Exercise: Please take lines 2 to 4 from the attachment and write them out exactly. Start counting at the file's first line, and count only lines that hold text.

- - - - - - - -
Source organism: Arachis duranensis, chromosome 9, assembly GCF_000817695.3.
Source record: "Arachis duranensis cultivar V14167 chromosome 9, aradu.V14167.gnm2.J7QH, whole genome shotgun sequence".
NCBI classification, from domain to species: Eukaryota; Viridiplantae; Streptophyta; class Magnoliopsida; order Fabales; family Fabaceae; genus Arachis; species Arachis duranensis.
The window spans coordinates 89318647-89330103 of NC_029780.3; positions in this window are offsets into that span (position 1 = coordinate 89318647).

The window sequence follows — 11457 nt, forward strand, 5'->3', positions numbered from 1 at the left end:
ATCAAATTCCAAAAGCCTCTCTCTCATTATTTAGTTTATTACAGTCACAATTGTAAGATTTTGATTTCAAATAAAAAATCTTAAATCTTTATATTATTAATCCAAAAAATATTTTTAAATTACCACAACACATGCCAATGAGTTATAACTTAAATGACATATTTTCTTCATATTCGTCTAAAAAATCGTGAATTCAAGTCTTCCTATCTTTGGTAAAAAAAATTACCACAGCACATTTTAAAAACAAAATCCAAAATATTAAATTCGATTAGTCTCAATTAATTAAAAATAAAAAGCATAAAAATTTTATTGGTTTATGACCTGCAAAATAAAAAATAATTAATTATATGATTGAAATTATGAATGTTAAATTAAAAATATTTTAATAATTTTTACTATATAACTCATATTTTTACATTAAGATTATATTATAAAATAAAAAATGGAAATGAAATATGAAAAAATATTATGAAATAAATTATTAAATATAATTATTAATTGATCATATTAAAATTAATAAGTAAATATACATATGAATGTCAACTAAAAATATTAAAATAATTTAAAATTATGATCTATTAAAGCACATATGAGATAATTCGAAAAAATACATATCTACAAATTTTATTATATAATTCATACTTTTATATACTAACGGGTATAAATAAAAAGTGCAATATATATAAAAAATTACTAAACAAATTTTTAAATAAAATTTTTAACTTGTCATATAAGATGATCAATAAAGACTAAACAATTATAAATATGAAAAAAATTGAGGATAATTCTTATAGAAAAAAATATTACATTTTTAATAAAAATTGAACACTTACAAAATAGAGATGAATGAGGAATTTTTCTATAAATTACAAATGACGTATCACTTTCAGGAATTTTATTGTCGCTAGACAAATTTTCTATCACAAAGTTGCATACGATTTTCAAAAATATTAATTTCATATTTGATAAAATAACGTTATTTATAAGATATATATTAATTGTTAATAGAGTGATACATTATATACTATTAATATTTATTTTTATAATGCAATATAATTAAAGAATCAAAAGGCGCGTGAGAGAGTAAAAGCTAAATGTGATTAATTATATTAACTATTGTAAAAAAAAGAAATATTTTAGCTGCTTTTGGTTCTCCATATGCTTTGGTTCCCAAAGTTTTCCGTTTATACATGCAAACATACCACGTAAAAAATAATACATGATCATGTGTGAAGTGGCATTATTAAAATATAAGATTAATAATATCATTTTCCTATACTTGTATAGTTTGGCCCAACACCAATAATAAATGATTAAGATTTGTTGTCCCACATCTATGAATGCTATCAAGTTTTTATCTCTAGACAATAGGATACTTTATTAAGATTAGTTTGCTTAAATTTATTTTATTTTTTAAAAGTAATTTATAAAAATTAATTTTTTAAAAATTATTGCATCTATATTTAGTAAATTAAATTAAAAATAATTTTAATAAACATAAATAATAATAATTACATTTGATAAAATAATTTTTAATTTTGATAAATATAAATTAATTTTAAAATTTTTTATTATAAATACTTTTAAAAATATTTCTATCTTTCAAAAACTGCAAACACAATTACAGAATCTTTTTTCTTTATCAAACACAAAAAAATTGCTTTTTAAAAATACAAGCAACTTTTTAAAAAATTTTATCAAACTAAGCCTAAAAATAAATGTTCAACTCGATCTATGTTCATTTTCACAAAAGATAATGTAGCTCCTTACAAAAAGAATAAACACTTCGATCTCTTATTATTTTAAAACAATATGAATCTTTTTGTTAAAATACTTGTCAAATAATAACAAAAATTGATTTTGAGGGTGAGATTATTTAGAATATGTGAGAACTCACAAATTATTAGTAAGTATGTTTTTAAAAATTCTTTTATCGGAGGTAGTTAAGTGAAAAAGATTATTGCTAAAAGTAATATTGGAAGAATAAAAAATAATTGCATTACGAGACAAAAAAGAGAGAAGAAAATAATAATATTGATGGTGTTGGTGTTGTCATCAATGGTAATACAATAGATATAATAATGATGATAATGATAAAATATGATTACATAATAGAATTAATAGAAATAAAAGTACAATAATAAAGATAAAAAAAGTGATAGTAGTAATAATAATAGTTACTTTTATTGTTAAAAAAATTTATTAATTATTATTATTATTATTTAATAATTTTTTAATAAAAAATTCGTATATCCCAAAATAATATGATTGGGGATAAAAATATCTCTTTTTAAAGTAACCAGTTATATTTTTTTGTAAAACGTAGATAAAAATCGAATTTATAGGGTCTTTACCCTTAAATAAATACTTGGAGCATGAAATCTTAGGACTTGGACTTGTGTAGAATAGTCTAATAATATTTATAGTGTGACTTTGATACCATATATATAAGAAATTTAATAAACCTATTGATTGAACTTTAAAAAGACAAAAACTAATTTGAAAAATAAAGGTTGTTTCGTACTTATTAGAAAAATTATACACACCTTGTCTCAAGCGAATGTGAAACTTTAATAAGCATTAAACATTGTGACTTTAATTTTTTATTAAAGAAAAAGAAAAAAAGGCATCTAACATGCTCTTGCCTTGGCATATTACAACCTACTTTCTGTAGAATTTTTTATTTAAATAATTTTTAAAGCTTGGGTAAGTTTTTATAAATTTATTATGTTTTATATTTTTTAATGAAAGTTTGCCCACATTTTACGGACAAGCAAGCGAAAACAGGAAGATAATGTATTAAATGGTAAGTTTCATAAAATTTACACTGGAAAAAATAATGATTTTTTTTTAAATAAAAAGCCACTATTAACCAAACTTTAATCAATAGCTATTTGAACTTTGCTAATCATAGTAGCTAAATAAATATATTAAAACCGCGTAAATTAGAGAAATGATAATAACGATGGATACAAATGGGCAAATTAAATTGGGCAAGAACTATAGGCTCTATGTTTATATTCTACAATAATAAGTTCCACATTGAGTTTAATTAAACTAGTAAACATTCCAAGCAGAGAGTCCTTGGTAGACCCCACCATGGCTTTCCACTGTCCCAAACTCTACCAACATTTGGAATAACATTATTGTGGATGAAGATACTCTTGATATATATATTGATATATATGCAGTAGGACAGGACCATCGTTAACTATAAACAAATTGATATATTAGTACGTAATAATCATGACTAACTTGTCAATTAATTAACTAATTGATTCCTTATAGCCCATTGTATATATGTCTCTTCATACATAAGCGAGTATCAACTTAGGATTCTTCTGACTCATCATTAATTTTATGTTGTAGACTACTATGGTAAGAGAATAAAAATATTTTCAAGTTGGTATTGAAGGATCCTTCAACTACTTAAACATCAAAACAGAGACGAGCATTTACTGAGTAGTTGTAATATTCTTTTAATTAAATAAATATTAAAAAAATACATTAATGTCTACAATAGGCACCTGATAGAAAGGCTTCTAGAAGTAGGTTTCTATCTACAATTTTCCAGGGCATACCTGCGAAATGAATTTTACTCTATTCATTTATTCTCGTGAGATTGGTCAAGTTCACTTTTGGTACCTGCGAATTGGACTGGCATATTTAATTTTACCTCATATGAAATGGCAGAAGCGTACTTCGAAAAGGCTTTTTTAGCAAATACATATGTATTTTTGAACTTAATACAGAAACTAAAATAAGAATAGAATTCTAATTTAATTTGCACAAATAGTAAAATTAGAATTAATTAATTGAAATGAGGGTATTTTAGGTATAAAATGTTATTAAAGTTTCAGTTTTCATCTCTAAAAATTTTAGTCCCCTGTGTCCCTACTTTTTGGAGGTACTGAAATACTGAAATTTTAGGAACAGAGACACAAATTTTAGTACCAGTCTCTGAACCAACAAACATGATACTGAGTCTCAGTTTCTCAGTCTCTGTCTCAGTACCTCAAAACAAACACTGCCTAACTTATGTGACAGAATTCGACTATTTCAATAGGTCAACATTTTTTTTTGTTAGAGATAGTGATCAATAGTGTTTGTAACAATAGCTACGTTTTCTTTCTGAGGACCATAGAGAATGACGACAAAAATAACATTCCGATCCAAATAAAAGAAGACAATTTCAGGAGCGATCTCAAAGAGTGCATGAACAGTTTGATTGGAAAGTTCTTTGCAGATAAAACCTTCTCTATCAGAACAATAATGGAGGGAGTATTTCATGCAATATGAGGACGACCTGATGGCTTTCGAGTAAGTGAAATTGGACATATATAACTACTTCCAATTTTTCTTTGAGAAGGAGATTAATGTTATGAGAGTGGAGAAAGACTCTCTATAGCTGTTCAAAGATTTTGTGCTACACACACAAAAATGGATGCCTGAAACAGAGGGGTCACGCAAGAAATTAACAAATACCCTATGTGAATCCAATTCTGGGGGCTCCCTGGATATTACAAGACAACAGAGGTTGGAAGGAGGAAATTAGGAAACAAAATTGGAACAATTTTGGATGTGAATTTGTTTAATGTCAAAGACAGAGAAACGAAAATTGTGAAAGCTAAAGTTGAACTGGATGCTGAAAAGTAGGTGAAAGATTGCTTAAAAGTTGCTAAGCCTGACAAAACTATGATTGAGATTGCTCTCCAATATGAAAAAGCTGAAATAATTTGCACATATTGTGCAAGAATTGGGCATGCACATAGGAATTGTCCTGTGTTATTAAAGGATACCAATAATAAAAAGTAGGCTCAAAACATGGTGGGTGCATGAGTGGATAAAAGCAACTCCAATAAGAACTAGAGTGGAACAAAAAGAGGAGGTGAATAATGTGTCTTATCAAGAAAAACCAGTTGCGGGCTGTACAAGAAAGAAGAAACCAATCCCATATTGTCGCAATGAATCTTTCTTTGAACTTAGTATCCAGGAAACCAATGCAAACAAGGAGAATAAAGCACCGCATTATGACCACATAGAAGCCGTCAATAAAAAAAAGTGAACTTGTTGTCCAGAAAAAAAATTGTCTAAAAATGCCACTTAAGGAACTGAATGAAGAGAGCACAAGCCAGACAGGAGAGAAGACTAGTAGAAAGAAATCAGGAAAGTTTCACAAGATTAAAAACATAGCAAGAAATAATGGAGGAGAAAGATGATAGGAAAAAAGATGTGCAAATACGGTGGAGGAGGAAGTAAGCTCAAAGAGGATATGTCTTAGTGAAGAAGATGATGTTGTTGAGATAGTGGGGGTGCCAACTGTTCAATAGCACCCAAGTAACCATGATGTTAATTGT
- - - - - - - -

Source record: "Arachis duranensis cultivar V14167 chromosome 9, aradu.V14167.gnm2.J7QH, whole genome shotgun sequence".
NCBI classification, from domain to species: Eukaryota; Viridiplantae; Streptophyta; class Magnoliopsida; order Fabales; family Fabaceae; genus Arachis; species Arachis duranensis.
The window spans coordinates 89318647-89330103 of NC_029780.3; positions in this window are offsets into that span (position 1 = coordinate 89318647).